Originally published by 2 Minute Medicine® (view original article). Reused on AccessMedicine with permission.

1. Moderate increases in positive exposures were associated with improved cognitive performance in children.

2. Black children experienced fewer cognitively beneficial exposures than other racial groups.

Evidence Rating Level: 2 (Good)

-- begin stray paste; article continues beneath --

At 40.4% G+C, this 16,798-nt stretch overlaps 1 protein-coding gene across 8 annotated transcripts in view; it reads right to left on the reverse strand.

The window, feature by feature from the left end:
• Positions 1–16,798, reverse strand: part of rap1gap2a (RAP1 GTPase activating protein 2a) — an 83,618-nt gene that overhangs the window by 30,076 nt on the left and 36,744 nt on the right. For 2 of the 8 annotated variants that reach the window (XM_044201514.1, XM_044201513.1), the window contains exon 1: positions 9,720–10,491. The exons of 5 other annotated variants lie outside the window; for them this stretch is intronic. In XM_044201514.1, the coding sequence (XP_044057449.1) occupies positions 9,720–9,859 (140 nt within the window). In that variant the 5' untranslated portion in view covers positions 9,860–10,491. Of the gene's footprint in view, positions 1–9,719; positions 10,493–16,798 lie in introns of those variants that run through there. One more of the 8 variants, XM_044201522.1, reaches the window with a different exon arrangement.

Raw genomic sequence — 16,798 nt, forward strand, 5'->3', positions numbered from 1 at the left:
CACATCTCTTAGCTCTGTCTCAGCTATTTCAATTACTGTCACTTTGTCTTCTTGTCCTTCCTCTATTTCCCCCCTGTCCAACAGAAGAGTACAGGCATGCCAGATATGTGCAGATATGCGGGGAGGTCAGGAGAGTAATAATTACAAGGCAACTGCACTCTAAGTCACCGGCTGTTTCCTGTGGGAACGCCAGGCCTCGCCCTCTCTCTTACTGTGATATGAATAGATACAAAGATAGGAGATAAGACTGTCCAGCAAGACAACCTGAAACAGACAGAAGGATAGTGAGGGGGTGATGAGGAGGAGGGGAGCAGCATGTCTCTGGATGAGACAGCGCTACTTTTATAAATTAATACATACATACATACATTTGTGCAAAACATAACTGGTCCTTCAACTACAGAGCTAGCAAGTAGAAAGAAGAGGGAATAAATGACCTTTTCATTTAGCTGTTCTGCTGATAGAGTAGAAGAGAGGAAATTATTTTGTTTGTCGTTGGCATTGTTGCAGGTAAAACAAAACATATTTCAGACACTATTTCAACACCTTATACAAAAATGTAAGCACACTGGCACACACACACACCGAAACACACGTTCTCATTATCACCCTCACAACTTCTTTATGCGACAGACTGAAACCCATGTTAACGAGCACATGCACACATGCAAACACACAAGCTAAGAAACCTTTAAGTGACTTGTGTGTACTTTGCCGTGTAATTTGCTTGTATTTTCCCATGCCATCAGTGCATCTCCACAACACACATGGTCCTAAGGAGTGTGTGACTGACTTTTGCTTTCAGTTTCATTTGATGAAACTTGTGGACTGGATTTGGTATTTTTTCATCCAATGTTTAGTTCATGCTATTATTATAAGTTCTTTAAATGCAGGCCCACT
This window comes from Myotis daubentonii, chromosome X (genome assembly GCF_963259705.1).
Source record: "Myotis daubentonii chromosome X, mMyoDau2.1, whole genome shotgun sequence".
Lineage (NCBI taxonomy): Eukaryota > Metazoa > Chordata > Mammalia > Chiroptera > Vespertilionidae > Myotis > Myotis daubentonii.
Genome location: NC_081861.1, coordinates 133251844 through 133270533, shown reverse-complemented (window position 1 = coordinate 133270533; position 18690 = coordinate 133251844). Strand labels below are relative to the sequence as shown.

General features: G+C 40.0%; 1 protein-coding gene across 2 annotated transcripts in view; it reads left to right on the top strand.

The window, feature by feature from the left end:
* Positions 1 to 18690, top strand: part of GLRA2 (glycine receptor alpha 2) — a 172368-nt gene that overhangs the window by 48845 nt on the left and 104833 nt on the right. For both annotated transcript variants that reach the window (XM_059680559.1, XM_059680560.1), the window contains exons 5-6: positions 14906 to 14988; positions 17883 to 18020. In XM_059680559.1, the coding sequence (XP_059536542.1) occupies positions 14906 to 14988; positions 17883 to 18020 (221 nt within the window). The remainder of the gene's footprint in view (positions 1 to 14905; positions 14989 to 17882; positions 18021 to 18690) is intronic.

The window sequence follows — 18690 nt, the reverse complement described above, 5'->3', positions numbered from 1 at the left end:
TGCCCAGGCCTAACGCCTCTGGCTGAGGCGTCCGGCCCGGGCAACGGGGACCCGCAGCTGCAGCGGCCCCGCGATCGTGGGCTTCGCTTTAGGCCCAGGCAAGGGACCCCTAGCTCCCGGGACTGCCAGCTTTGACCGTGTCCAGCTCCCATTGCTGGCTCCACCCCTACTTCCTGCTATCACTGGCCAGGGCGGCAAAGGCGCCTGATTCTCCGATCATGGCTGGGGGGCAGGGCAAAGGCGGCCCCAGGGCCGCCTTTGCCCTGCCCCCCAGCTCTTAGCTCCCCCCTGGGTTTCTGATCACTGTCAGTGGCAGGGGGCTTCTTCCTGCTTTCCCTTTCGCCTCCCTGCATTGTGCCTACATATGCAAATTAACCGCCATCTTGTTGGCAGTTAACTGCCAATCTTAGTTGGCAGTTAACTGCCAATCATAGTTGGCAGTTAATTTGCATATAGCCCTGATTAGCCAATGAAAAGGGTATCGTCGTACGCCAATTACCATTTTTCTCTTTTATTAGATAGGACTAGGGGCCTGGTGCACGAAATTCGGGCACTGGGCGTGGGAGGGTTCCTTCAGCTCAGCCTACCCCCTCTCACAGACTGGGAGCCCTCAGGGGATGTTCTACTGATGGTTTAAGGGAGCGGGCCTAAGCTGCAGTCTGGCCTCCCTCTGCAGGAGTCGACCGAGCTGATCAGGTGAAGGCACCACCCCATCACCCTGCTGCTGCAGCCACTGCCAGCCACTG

Racial disparities in all aspects of healthcare are at least partially consequences of inequitable social environments. Identifying and modifying these risk factors associated with racial disparities can serve to reduce or prevent these disparities in long-term health outcomes. This longitudinal pregnancy cohort study sought to identify these modifiable risk factors associated with childhood cognitive performance. A total of 1,503 mother-child dyads were enrolled in the University of Tennessee Health Science Center-Conditions Affecting Neurodevelopment and Learning in Early Life study between December 1, 2006 and July 31, 2011. Women were recruited between 16 and 28 weeks’ gestation from four hospitals in one Tennessee county (M [SD] age = 26.0 [5.6] years, 64.1% Black). These individuals were evaluated annually until children reached four to six years of age. Of these dyads, 1,055 were used in subsequent analyses with 155 prenatal, perinatal, and postnatal exposures, involving socioeconomic position, family structure, maternal mental health, nutrition, parenting behaviours, and other factors. Approximately 50.4% of the children were female and 59.0% of the women had a high school education or lower. Following the least absolute shrinkage and selection operator regression analysis, 24 factors were retained. Child cognitive performance, as measured by the Stanford-Binet Intelligence Scales, Fifth Edition (SB-5), was associated with parental education and breastfeeding. For every one standard deviation increase in exposure, positive associations were discovered with cognitive growth fostering from dyad interactions (β = 1.12, 95% CI 0.24 to 2.0) and maternal reading ability (β = 1.42, 95% CI 0.16 to 2.68). A negative association was found between cognitive performance and parenting stress (β = -1.04, 95% CI -1.86 to -0.21). Moderate increases in the positive exposures were associated with improvement in estimated cognitive performance using marginal means (0.5% of 1 SD). Black children were exposed to fewer beneficial cognitive performance measures than other racial groups, though no significant racial disparities were noted in cognitive performance. Overall, this study suggests that individuals can capitalize on positive exposures through increasing their frequency, which seems to improve cognitive development in early childhood.

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